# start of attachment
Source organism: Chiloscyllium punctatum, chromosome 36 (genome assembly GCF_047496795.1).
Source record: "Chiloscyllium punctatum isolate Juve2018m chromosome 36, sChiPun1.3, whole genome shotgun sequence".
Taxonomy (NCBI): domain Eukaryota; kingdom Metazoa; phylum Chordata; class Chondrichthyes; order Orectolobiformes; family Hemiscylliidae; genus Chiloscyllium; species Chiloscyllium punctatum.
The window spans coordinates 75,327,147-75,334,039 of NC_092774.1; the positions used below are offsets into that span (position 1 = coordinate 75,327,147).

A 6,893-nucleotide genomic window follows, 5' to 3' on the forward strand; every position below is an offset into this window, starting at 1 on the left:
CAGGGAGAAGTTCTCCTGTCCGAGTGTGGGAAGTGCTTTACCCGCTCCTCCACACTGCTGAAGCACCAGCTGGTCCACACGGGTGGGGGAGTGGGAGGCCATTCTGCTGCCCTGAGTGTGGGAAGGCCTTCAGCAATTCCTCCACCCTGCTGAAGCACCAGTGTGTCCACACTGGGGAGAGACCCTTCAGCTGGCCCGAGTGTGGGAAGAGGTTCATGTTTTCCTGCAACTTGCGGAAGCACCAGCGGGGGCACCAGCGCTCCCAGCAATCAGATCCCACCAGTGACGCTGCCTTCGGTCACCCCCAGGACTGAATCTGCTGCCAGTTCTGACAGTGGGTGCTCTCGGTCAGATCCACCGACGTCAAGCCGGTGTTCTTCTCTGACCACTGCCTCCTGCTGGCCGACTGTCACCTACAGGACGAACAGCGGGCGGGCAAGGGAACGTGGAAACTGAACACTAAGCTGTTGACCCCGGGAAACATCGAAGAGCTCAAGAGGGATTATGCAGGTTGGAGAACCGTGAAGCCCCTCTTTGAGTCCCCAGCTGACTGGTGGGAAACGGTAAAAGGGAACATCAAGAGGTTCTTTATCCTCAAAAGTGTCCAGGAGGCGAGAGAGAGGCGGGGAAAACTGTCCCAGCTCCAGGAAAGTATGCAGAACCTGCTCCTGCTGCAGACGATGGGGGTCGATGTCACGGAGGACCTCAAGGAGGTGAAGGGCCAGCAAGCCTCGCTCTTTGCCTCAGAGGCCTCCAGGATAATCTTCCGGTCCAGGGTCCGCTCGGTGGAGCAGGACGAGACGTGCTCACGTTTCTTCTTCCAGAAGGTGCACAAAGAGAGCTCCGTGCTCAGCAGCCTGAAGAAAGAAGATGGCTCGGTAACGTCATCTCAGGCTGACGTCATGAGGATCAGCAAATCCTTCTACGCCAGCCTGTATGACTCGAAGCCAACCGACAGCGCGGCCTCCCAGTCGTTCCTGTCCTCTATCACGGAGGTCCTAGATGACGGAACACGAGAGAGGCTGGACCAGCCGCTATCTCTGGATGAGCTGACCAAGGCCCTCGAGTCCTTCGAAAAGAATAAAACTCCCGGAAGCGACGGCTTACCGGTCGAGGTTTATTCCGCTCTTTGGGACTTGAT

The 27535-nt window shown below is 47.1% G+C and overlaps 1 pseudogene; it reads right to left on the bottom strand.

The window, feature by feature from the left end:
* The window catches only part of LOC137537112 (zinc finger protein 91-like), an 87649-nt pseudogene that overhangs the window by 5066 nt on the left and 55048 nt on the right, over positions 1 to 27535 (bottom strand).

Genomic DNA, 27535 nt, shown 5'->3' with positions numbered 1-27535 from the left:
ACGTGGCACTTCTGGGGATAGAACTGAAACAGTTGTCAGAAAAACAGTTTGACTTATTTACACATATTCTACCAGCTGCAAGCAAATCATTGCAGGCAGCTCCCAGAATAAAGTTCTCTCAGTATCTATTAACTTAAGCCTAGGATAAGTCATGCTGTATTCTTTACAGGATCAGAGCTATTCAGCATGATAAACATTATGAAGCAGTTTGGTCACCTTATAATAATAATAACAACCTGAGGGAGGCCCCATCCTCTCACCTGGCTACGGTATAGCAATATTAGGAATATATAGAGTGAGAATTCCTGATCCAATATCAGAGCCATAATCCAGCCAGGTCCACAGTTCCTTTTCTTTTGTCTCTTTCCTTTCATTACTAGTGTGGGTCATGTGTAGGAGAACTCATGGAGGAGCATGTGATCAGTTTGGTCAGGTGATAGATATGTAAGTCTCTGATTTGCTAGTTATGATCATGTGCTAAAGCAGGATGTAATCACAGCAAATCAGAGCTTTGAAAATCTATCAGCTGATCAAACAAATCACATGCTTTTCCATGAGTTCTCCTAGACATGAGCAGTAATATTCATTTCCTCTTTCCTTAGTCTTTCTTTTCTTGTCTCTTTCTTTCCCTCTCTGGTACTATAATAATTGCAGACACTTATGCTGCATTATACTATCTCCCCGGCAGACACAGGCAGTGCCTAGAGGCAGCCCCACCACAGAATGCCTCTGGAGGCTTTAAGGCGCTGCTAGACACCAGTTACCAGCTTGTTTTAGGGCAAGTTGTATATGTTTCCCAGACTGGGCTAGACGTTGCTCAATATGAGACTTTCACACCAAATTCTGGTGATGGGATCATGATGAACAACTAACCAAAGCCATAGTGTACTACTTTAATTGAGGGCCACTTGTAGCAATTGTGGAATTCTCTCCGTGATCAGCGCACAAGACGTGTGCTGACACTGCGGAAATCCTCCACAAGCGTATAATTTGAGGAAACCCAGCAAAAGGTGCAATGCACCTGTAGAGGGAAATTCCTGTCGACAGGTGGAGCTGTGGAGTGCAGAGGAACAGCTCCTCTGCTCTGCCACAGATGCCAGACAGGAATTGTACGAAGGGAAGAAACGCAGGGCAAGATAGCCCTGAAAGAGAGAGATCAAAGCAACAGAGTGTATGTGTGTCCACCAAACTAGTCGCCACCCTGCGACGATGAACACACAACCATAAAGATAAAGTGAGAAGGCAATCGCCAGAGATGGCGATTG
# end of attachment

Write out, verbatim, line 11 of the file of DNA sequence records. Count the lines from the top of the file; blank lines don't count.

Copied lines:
ACGTGGCACTTCTGGGGATAGAACTGAAACAGTTGTCAGAAAAACAGTTTGACTTATTTACACATATTCTACCAGCTGCAAGCAAATCATTGCAGGCAGCTCCCAGAATAAAGTTCTCTCAGTATCTATTAACTTAAGCCTAGGATAAGTCATGCTGTATTCTTTACAGGATCAGAGCTATTCAGCATGATAAACATTATGAAGCAGTTTGGTCACCTTATAATAATAATAACAACCTGAGGGAGGCCCCATCCTCTCACCTGGCTACGGTATAGCAATATTAGGAATATATAGAGTGAGAATTCCTGATCCAATATCAGAGCCATAATCCAGCCAGGTCCACAGTTCCTTTTCTTTTGTCTCTTTCCTTTCATTACTAGTGTGGGTCATGTGTAGGAGAACTCATGGAGGAGCATGTGATCAGTTTGGTCAGGTGATAGATATGTAAGTCTCTGATTTGCTAGTTATGATCATGTGCTAAAGCAGGATGTAATCACAGCAAATCAGAGCTTTGAAAATCTATCAGCTGATCAAACAAATCACATGCTTTTCCATGAGTTCTCCTAGACATGAGCAGTAATATTCATTTCCTCTTTCCTTAGTCTTTCTTTTCTTGTCTCTTTCTTTCCCTCTCTGGTACTATAATAATTGCAGACACTTATGCTGCATTATACTATCTCCCCGGCAGACACAGGCAGTGCCTAGAGGCAGCCCCACCACAGAATGCCTCTGGAGGCTTTAAGGCGCTGCTAGACACCAGTTACCAGCTTGTTTTAGGGCAAGTTGTATATGTTTCCCAGACTGGGCTAGACGTTGCTCAATATGAGACTTTCACACCAAATTCTGGTGATGGGATCATGATGAACAACTAACCAAAGCCATAGTGTACTACTTTAATTGAGGGCCACTTGTAGCAATTGTGGAATTCTCTCCGTGATCAGCGCACAAGACGTGTGCTGACACTGCGGAAATCCTCCACAAGCGTATAATTTGAGGAAACCCAGCAAAAGGTGCAATGCACCTGTAGAGGGAAATTCCTGTCGACAGGTGGAGCTGTGGAGTGCAGAGGAACAGCTCCTCTGCTCTGCCACAGATGCCAGACAGGAATTGTACGAAGGGAAGAAACGCAGGGCAAGATAGCCCTGAAAGAGAGAGATCAAAGCAACAGAGTGTATGTGTGTCCACCAAACTAGTCGCCACCCTGCGACGATGAACACACAACCATAAAGATAAAGTGAGAAGGCAATCGCCAGAGATGGCGATTG